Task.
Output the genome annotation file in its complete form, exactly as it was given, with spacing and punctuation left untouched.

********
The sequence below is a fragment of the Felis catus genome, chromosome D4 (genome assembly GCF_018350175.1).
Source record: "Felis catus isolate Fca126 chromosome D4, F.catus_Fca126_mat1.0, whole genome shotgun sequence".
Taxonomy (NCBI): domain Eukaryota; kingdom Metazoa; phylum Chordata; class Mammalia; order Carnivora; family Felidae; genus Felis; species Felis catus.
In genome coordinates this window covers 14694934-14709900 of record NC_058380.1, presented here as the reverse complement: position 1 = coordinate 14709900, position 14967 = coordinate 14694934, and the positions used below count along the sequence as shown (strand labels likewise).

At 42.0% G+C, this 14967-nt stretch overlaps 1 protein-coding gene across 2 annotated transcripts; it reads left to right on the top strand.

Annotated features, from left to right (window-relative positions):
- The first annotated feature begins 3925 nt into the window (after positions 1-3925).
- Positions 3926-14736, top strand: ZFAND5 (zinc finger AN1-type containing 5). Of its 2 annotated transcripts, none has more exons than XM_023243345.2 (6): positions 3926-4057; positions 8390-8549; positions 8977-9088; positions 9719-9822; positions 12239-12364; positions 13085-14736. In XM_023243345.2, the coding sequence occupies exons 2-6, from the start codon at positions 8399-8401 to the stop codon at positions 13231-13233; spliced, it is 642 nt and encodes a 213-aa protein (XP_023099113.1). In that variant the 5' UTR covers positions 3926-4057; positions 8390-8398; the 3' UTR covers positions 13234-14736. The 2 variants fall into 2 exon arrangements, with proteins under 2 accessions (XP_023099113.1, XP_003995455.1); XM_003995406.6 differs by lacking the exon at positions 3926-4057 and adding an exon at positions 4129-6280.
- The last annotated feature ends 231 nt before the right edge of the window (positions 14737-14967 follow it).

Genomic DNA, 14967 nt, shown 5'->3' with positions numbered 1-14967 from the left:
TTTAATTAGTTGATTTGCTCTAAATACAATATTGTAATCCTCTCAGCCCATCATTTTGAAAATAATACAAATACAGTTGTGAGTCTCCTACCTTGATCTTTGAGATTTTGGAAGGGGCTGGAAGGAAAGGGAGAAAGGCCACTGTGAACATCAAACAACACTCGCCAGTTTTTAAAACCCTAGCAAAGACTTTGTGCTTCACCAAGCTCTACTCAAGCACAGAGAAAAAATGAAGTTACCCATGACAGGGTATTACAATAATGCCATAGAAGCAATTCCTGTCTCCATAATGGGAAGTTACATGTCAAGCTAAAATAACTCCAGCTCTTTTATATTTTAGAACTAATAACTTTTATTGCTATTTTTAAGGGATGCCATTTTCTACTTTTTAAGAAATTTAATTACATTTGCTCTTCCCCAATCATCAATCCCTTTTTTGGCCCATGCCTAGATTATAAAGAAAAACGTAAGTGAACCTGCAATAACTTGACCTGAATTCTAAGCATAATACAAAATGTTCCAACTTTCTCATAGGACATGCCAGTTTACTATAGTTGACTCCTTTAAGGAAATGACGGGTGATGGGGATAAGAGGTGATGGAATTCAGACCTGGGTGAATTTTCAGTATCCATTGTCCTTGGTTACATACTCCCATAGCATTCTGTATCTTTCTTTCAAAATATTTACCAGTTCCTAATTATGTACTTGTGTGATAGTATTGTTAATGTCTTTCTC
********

The sequence below is a fragment of the Felis catus genome, chromosome D4 (genome assembly GCF_018350175.1).
Source record: "Felis catus isolate Fca126 chromosome D4, F.catus_Fca126_mat1.0, whole genome shotgun sequence".
Taxonomy (NCBI): domain Eukaryota; kingdom Metazoa; phylum Chordata; class Mammalia; order Carnivora; family Felidae; genus Felis; species Felis catus.
In genome coordinates this window covers 14694934-14709900 of record NC_058380.1, presented here as the reverse complement: position 1 = coordinate 14709900, position 14967 = coordinate 14694934, and the positions used below count along the sequence as shown (strand labels likewise).

At 42.0% G+C, this 14967-nt stretch overlaps 1 protein-coding gene across 2 annotated transcripts; it reads left to right on the top strand.

Annotated features, from left to right (window-relative positions):
- The first annotated feature begins 3925 nt into the window (after positions 1-3925).
- Positions 3926-14736, top strand: ZFAND5 (zinc finger AN1-type containing 5). Of its 2 annotated transcripts, none has more exons than XM_023243345.2 (6): positions 3926-4057; positions 8390-8549; positions 8977-9088; positions 9719-9822; positions 12239-12364; positions 13085-14736. In XM_023243345.2, the coding sequence occupies exons 2-6, from the start codon at positions 8399-8401 to the stop codon at positions 13231-13233; spliced, it is 642 nt and encodes a 213-aa protein (XP_023099113.1). In that variant the 5' UTR covers positions 3926-4057; positions 8390-8398; the 3' UTR covers positions 13234-14736. The 2 variants fall into 2 exon arrangements, with proteins under 2 accessions (XP_023099113.1, XP_003995455.1); XM_003995406.6 differs by lacking the exon at positions 3926-4057 and adding an exon at positions 4129-6280.
- The last annotated feature ends 231 nt before the right edge of the window (positions 14737-14967 follow it).

Genomic DNA, 14967 nt, shown 5'->3' with positions numbered 1-14967 from the left:
TTTAATTAGTTGATTTGCTCTAAATACAATATTGTAATCCTCTCAGCCCATCATTTTGAAAATAATACAAATACAGTTGTGAGTCTCCTACCTTGATCTTTGAGATTTTGGAAGGGGCTGGAAGGAAAGGGAGAAAGGCCACTGTGAACATCAAACAACACTCGCCAGTTTTTAAAACCCTAGCAAAGACTTTGTGCTTCACCAAGCTCTACTCAAGCACAGAGAAAAAATGAAGTTACCCATGACAGGGTATTACAATAATGCCATAGAAGCAATTCCTGTCTCCATAATGGGAAGTTACATGTCAAGCTAAAATAACTCCAGCTCTTTTATATTTTAGAACTAATAACTTTTATTGCTATTTTTAAGGGATGCCATTTTCTACTTTTTAAGAAATTTAATTACATTTGCTCTTCCCCAATCATCAATCCCTTTTTTGGCCCATGCCTAGATTATAAAGAAAAACGTAAGTGAACCTGCAATAACTTGACCTGAATTCTAAGCATAATACAAAATGTTCCAACTTTCTCATAGGACATGCCAGTTTACTATAGTTGACTCCTTTAAGGAAATGACGGGTGATGGGGATAAGAGGTGATGGAATTCAGACCTGGGTGAATTTTCAGTATCCATTGTCCTTGGTTACATACTCCCATAGCATTCTGTATCTTTCTTTCAAAATATTTACCAGTTCCTAATTATGTACTTGTGTGATAGTATTGTTAATGTCTTTCTC